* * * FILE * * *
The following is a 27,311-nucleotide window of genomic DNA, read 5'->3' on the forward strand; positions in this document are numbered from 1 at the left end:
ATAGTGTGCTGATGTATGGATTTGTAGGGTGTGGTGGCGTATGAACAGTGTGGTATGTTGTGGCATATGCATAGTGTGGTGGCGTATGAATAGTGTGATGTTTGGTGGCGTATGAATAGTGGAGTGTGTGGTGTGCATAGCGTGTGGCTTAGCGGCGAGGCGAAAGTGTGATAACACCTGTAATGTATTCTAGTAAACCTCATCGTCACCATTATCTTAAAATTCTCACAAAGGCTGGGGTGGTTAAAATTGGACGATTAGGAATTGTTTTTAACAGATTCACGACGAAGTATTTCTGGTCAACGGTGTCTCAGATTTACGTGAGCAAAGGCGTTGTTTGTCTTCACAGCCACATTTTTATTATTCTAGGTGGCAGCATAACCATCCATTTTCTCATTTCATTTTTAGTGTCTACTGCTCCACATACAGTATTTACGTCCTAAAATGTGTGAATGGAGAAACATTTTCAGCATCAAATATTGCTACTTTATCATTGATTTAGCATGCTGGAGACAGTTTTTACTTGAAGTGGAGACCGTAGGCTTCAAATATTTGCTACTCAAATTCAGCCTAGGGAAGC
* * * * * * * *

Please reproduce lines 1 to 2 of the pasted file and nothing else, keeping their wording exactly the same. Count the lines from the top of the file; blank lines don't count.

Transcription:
The following is a 27,311-nucleotide window of genomic DNA, read 5'->3' on the forward strand; positions in this document are numbered from 1 at the left end:
ATAGTGTGCTGATGTATGGATTTGTAGGGTGTGGTGGCGTATGAACAGTGTGGTATGTTGTGGCATATGCATAGTGTGGTGGCGTATGAATAGTGTGATGTTTGGTGGCGTATGAATAGTGGAGTGTGTGGTGTGCATAGCGTGTGGCTTAGCGGCGAGGCGAAAGTGTGATAACACCTGTAATGTATTCTAGTAAACCTCATCGTCACCATTATCTTAAAATTCTCACAAAGGCTGGGGTGGTTAAAATTGGACGATTAGGAATTGTTTTTAACAGATTCACGACGAAGTATTTCTGGTCAACGGTGTCTCAGATTTACGTGAGCAAAGGCGTTGTTTGTCTTCACAGCCACATTTTTATTATTCTAGGTGGCAGCATAACCATCCATTTTCTCATTTCATTTTTAGTGTCTACTGCTCCACATACAGTATTTACGTCCTAAAATGTGTGAATGGAGAAACATTTTCAGCATCAAATATTGCTACTTTATCATTGATTTAGCATGCTGGAGACAGTTTTTACTTGAAGTGGAGACCGTAGGCTTCAAATATTTGCTACTCAAATTCAGCCTAGGGAAGC